Adam Searing wants to deny people greater choices and more affordability. He wants to continue the favorable tax treatment of employer-based insurance, which essentially locks people into getting insurance through their employer. But if you lose your job, you also lose your insurance and the tax benefit that comes with it. Does Adam care? It’s difficult to say. But he seems more interested in preserving the status quo, perhaps because he believes that this is the track that will get us to socialized medicine… And he’s right about that.
But let me tell you what he’s wrong (i.e. FALSE) about:
First, giving refundible tax credits is neither "radical" nor "dangerous". Tax credits allow people like waitresses, young people, the unemployed and the underemployed to get health insurance as easily (read: affordably, equitably) as someone who gets their insurance through work. It’s that simple. When I was an adjunct professor teaching philosophy and making $20K a year, I had to buy health insurance on the individual market. And yet someone making $45K at a swanky office got subsidized to buy his health insurance by as much as $2000 a year. That’s fundamentally unfair. But you don’t have simply to believe me, ask the professors over at Duke University about this perverse, inequitable system.
Second, Mr. Searing tries to argue that the way one would pay for this system is to take the tax benefit away from employer-based insurance. This is simply FALSE. Notice how people in the background of his video keep laughing? It’s because the claims he makes are laughable. All a refundable tax credit does is give you the same benefit whether you buy your healthcare on the individual market or at work–it doesn’t matter which. People who would get their healthcare through work would enjoy the same benefit as they did before. So Searing is being, well, dishonest to claim otherwise. Perhaps it’s desperation. Because tax credits would go a long way to reforming the healthcare market that he and his counterparts on the left have been busily trying to tear down, distort and ruin.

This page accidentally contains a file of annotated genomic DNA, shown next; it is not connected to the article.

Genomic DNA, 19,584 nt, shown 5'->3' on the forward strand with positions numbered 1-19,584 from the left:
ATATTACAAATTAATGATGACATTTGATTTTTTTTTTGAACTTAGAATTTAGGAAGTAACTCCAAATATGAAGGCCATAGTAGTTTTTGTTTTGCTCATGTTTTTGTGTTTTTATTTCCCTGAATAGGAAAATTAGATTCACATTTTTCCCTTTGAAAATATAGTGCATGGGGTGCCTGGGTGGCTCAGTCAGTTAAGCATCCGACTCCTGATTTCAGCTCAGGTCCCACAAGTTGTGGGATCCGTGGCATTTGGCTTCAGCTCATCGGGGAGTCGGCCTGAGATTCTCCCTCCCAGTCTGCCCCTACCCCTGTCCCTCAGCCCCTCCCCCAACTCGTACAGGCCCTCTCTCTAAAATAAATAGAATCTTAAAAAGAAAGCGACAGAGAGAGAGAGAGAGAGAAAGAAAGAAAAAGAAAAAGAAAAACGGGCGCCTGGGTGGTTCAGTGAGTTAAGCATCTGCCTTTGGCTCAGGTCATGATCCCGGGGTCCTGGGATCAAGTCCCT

Finally, that means his ‘150 million people would be in danger of losing their health benefits’ is just wrong. Mr. Searing would like for wealthier, gainfully employed people to continue to be subsidized while poorer, underemployed must fend for themselves? This suggests to me that he does not care so much about those people – including the uninsured and unemployed – who need affordable coverage, which tax subsidies would rescue. One should be very suspicious of his motives, then, as he generally claims to want to help cover the uninsured, which tax credits would most assuredly do. In fact, one would be crazy not to take $2500 for health insurance and not spend it! Carrots are preferable to Searing’s sticks.
But in short, he offers NO EVIDENCE whatsoever that people with pre-existing conditions would be harmed by this. Indeed, if you have such a condition and lose your job, your healthcare is currently not portable. Under a system in which more people (not all, perhaps) get their insurance on the (more competive and thus less expensive) individual market, those people would have less chance of losing their coverage (expensive COBRA notwithstanding) no matter what happens with their job. And they’d get tax help to boot.
Adam Searing may have his heart in the right place on healthcare. But his head is totally in the wrong place. His hostility to tax credits reveals a genuine fear that his project to socialized medicine will fail if government stops privileging people with jobs. But if he really wants to help people, he’ll join groups on the left who actually see the value in such a simple and elegant proposal.